As a general rule all assets, liabilities and off-balance-sheet items should be included in a banks gap report. Less complex banks should at a minimum include all earning assets and interest-paying liabilities in their gap reports.
A bank also should consider including potential repricing or maturities of all non-earning assets and non-interest bearing liabilities in its reports. Non-earning assets such as non-accrual loans, for example may at some point be collected or renegotiated, and then become repricable. Non-interest bearing liabilities (demand deposit account balances) also should be included in a banks gap report even though such deposits do not bear an explicit rate of interest. Such deposits are included because, their maturity or run-off exposes the bank to interest rate risk. (The bank may need to replace the deposits with interest bearing sources of funds such as NOW accounts, certificates of deposits or federal funds purchased.)
If the bank operates significant books in currencies other than the dollar, it should prepare a separate gap report for each book. Why? Interest rates in different countries can move in different directions, and the volatility of such interest rates can differ considerably as well. A significant currency book would be one that represents atleast 10 % of total business. Many banks avoid open positions or repricing imbalances in their foreign currencies may not be needed.
Number of Time Bands
A bank must decide how many time bands it will use in its gap report. In general, the narrower the time bands, the more accurate the risk measure. To measure risk to earnings, the report should have at least monthly detail over the first year and quarterly over the second. If a gap report is used to capture long-term exposures and risk to economic value time bands should extend to the maturity of the last asset or liability.
Time bands for distant periods, say beyond 10 years, may be relatively wide-five years for example. These wider time frames are justified because the change in interest rate sensitivity is small in maturities beyond 10 years. In other words a banks use of wide time bands beyond 10 year will not usually cause it to misestimate its interest rate risk exposure for items in those time bands.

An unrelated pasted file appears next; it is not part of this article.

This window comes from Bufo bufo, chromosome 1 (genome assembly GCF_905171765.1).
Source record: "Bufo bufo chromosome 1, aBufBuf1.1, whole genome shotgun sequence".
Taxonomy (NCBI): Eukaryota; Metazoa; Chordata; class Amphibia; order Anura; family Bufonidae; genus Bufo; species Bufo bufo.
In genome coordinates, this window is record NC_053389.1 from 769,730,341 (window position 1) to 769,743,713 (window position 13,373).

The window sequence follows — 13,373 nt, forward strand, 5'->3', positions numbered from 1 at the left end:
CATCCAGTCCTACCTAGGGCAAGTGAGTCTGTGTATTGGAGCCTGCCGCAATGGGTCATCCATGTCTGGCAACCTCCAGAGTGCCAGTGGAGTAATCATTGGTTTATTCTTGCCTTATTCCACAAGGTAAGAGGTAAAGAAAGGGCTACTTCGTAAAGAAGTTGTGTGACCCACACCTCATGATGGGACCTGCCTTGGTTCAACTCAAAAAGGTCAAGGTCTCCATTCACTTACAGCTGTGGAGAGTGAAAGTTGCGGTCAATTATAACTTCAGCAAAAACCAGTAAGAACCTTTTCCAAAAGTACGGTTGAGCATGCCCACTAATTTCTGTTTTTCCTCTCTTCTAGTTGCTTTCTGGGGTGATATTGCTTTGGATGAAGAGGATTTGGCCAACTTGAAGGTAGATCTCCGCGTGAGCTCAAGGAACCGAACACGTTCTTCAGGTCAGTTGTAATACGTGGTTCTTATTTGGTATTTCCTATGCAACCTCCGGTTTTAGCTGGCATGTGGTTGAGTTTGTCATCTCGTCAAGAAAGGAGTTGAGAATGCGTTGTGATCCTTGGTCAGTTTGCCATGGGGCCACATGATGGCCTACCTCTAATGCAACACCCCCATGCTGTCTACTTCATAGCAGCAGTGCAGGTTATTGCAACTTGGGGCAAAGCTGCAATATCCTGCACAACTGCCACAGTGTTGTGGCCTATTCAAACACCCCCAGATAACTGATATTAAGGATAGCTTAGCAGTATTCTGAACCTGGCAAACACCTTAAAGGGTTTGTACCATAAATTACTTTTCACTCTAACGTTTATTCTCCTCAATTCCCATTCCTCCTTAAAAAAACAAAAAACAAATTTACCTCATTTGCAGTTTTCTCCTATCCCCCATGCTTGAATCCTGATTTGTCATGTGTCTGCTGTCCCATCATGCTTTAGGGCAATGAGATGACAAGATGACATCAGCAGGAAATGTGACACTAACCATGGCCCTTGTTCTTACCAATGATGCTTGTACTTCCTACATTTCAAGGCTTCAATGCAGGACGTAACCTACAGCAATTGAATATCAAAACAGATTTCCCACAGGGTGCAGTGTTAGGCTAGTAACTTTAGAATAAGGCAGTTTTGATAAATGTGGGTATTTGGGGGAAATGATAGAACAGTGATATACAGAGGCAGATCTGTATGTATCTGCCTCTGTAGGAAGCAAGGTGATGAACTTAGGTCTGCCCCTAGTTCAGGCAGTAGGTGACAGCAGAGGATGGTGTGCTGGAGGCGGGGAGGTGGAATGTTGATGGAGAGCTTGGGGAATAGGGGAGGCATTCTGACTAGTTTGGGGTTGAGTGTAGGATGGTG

Reporting of Off-Balance Sheet Items
A gap report that does not include off-balance sheet interest rate positions does not fully measure a bank’s interest risk profile. All material positions in off-balance sheet instruments whose value can be affected by interest rates should be captured in a gap report. Such instruments include interest rate contracts, such as swaps, futures; and firm forward commitments to buy or sell loans, securities, or other financial instruments.
Off-balance sheet instruments are often reported in a gap report using two entries to reflect how the instruments alter the timing of cash flows. The two entries of the contract are offsetting: one entry is the notional principal amount of the contract reported as a positive dollar value, and the other is an off-setting negative entry. If the off-balance sheet position generally increases in value when interest rates fall (e.g. long futures, pay-floating swap, long call option, and short put option positions), the first entry is reported with a negative value and the second entry is reported with a positive value when interest rates rise (e.g.; short futures, pay-fixed swap, short call option and long put option positions), the first entry is positive and the second is negative. The slotting reflects the impact of an off-balance sheet instrument on the effective maturity of an asset on the balance sheet.
For example, if a bank has a $100 million five-year interest swap in which it receives a fixed rate and pays three month Libor, the bank would report a positive $100 million in the five-year time band and a negative $100 million in the three-month time band. This treatment reflects the fact that the bank is ‘long ‘a fixed rate payment (as it owned a fixed rate asset) and ‘short’ a floating-rate payment (as if it had a floating-rate liability).
A long futures position would increase a bank’s asset maturity, while a short futures position would decrease its asset maturity. Hence, along position in a 10-year Treasury note future that expires in five months would be reported as a negative entry in the time band that covers five-month maturities and a positive entry in the time band that covers a 10-year instrument.
As discussed in the next post, option instruments such as caps and floors pose special problems for gap reports. Because most gap reports usually assume a static interest rate environment at the current level of interest rates hey ignore caps and floors until the strike rate is hit. Suppose a bank has a long position in the 10-yr interest rate cap. Before the strike rate is hit, the report would show the position as a floating rate liability and would ignore the cap; after the strike rate is hit, the position becomes a 10-year fixed rate liability.